How to make Dit Da Jow or Punch Wine

22 03 2010

Dit Da Jow is a traditional liniment from China that has long been used to treat a whole range of different ailments from bruises and swelling through to rheumatism and arthritis.

However in the west it has commonly been constrained to martial arts circles where practitioners have used it to treat injuries suffered in training and also in conjunction with certain training methods such as Iron fist or Iron palm from Kung Fu which aims to toughen up the skin on the knuckles, fingers and palms of the hands.

I have always sworn by it and have used it for years both when I was a practicing martial arts instructor and for my own arthritis and joint problems, you can sometimes buy this from shops but the potency of it is somewhat dubious at the best of times and besides it is far cheaper and more interesting to make your own,  this is a slightly non-traditional recipe using herbs that are more readily available in the west however it it has always worked perfectly well for me and my own instructor has been using it for over 40 years and wont touch anything else.

If you are lucky enough to live in a rural area than most of what you need can be gathered quite easilly if not you might have to go through a herbalist or catalogue to get hold of what you need, if you find that you are going to be using it regularly you might want to start growing some of the more hard to find items.

Here is what you need to make the Jow

  • Arnica blossoms
  • Comfrey
  • Blessed Thistle
  • Goldenseal root
  • Ginger root
  • Myrrh
  •  Sasparilla root
  •  Witch Hazel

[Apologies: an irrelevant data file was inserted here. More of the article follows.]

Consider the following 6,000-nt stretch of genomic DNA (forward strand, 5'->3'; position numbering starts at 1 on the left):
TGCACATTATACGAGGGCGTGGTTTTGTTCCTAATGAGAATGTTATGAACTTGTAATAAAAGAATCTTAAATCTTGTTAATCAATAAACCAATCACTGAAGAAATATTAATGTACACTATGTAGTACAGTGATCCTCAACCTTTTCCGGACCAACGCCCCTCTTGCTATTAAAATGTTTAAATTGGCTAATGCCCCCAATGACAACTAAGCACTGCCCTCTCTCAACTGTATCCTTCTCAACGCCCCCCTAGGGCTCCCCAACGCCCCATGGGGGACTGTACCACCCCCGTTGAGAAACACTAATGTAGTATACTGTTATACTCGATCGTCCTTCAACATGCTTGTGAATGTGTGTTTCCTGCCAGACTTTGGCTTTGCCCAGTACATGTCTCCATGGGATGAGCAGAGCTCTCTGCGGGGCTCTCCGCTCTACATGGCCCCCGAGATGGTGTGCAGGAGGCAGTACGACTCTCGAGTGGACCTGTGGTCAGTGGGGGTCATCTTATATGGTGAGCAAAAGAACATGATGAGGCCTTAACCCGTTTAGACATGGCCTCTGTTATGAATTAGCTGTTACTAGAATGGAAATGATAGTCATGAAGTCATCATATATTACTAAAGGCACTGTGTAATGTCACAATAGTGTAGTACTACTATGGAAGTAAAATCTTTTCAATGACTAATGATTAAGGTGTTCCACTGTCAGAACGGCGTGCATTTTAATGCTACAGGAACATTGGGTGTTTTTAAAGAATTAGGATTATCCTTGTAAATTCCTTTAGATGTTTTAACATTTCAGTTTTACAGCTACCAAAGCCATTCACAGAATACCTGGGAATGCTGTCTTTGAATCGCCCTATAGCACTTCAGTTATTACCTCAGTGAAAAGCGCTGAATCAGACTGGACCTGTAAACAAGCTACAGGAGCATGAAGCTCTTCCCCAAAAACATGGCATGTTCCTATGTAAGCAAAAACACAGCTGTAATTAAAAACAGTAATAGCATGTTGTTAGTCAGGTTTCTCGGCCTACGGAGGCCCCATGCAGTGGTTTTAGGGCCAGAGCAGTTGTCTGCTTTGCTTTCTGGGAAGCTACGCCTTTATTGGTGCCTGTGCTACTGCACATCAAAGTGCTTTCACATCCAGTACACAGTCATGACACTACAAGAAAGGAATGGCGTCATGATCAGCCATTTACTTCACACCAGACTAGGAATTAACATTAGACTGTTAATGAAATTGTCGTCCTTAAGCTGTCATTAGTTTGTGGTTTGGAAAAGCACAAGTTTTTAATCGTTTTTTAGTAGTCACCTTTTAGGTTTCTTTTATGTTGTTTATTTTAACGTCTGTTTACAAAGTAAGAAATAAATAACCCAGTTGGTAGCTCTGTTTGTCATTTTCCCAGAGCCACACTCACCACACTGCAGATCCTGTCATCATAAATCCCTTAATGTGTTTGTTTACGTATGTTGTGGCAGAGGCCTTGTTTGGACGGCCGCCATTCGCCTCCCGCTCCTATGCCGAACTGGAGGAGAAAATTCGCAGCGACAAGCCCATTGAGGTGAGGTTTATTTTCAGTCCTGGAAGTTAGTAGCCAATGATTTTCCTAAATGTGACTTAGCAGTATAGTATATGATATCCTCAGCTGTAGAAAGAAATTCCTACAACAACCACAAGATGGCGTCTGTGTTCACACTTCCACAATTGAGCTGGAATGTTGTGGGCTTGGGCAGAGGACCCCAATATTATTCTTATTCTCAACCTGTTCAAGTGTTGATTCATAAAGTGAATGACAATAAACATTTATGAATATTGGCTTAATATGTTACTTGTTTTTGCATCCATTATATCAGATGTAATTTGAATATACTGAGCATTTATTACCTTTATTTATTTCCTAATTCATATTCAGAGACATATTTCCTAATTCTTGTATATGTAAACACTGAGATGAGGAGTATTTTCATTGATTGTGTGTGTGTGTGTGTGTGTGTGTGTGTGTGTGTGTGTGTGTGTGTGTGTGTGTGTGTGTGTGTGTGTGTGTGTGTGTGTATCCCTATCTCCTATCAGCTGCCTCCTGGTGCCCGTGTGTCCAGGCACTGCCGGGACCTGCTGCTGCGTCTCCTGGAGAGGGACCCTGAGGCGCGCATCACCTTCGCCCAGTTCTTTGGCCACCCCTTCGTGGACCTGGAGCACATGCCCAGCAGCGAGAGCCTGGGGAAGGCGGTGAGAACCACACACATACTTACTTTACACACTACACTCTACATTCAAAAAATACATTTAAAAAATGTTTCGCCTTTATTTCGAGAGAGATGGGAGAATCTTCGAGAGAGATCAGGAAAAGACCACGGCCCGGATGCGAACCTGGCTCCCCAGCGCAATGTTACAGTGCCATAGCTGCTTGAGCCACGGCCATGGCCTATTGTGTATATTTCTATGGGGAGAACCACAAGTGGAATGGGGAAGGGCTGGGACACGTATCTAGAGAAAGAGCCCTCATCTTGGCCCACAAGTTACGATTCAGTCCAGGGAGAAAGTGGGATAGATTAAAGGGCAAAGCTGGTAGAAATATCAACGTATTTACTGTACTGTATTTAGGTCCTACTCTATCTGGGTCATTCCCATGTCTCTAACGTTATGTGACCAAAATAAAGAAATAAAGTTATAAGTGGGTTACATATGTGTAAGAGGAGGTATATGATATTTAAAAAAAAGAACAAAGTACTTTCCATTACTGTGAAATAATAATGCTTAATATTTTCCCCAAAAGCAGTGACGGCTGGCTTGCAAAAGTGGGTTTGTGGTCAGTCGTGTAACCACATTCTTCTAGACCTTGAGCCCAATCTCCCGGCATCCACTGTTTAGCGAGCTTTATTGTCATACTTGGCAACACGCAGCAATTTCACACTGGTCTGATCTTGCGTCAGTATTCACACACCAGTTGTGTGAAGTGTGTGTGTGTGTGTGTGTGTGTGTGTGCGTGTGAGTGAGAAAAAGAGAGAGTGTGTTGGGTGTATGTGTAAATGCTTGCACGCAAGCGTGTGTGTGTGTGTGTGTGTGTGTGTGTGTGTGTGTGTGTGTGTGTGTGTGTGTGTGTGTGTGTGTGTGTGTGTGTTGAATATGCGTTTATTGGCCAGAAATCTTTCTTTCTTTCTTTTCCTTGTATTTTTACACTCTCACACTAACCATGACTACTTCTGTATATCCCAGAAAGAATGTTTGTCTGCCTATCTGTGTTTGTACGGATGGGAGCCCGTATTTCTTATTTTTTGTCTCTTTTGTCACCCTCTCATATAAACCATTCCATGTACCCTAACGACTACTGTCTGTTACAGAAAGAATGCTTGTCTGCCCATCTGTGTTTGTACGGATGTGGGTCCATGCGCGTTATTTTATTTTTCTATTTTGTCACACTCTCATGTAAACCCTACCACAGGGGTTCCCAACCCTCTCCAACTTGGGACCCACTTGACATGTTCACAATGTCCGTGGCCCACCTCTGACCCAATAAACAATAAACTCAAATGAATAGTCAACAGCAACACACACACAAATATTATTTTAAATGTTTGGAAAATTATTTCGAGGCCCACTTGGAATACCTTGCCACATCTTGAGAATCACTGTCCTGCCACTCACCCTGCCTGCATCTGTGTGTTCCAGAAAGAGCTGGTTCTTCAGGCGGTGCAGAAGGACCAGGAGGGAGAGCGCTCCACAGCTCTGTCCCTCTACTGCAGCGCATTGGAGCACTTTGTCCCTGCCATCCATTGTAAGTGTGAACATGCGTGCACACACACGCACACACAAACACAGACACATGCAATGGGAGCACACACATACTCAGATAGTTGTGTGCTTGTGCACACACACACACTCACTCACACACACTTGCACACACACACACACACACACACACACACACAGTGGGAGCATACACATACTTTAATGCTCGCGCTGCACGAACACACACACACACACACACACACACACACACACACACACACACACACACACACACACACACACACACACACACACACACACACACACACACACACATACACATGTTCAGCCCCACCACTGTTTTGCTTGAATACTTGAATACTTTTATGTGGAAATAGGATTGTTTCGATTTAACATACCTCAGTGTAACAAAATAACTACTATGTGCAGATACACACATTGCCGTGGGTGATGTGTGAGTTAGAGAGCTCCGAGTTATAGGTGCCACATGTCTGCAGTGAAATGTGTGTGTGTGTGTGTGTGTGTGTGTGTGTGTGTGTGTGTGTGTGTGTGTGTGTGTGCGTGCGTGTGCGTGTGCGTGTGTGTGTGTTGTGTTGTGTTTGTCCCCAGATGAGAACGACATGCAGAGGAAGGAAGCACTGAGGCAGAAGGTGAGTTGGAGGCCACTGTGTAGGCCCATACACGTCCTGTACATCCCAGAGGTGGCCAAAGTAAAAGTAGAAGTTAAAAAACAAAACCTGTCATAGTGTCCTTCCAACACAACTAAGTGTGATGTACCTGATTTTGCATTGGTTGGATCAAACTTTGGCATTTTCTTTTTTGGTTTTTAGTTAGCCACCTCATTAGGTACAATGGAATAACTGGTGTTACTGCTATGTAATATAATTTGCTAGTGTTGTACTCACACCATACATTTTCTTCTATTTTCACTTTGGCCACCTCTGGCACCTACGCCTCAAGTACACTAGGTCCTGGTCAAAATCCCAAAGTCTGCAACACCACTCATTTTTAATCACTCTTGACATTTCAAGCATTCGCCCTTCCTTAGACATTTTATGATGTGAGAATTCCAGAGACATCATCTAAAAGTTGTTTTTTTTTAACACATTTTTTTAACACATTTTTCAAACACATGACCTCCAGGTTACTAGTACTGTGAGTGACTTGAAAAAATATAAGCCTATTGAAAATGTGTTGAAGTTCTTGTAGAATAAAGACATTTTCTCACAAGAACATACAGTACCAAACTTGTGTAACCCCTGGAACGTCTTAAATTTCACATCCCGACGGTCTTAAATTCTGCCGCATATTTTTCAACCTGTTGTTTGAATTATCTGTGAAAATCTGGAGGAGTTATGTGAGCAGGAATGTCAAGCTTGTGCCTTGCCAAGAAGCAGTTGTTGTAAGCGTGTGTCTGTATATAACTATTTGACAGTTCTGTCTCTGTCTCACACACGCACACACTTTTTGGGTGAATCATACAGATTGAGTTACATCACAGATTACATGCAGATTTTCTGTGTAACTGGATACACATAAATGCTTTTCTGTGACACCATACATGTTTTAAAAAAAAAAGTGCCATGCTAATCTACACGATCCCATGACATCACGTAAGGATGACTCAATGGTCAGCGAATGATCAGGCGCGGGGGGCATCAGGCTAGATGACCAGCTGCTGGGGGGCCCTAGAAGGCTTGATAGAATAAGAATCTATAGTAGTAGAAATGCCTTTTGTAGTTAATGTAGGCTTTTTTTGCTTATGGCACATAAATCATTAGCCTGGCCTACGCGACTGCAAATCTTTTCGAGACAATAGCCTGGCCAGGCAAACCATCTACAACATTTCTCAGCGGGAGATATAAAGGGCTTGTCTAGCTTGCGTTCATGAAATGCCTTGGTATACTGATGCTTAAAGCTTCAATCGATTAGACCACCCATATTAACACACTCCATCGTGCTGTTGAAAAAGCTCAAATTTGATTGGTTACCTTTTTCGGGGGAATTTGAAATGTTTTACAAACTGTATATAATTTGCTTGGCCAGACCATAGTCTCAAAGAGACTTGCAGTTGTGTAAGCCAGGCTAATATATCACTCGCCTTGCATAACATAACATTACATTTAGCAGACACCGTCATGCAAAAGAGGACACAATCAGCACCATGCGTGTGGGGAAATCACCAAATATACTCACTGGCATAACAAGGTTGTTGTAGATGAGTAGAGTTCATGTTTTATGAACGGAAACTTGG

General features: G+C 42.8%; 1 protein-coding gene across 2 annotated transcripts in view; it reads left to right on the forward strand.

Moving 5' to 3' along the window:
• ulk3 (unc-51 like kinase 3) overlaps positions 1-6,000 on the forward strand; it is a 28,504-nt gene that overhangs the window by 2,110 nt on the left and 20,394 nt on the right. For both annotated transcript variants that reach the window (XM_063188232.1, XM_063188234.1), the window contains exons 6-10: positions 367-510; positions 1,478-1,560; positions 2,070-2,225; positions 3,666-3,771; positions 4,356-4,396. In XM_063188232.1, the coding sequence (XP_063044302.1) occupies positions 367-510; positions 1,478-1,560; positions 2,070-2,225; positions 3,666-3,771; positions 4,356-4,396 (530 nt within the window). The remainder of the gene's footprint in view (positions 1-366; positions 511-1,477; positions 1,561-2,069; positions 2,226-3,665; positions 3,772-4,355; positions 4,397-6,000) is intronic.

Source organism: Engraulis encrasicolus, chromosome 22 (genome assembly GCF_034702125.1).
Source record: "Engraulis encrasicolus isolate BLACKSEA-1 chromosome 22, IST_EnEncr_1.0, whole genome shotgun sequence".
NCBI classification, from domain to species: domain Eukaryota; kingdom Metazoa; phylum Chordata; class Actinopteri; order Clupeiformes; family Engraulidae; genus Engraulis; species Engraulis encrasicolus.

• Stinging Nettle
  •  St. John’s Wort
  • Wintergreen oil
  • Camomile
  • Fenugreek
  • Rubbing alcohol

Use equal proportions of all the items listed, by weight. You can meaure them out on a small kitchen scale.

Grind the herbs in a mortar & pestle and place them into a glass jar. Add in the rubbing alcohol, if for some reason you cant get hold of rubbing alcohol you can use Vodka.

Next you need to add in the herbs I use 4 ounces of dried herbs to one pint of alcohol (or equivalent proportions). Seal the jar tightly and leave it in a cool dark place .

 Allow the infusion to work for two weeks; once or twice a day, swirl the liquid gently through the herbal mash. After two weeks, strain off the liquid and discard the herbal residue.

This tincture can be applied as is to swollen or bruised areas, or can be mixed with a thickener (like lanolin or safflower oil) and a hardener (like beeswax) to make an ointment. 

 A big part of the benefit from using this or any other tincture for that matter is the rubbing motion that you use when applying it, make sure that you really work it in well and that the direction that you rub in is away from the heart, this will help aid blood flow to the damaged or sore area helping to aid recovery

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The end of the world as we know it; is MMA killing off the traditional martial arts

18 03 2010

Due mostly to the huge success of competitions such as UFC, Pride and BAMMA more and more people are being switched on to the sport of MMA (Mixed Martial Arts), as audience figures continue to grow so do the number of people sitting at home and thinking ‘I wish that was me’ or ‘I could do that.’

The market is never slow to respond to such high levels of demand and as the movies of Bruce Lee and Jackie Chan helped spawn the opening of  a huge number of Dojo’s and training halls worldwide so today there are plenty of instructors and teachers ready and waiting to help this latest generation emulate their own heroes in the Octagon.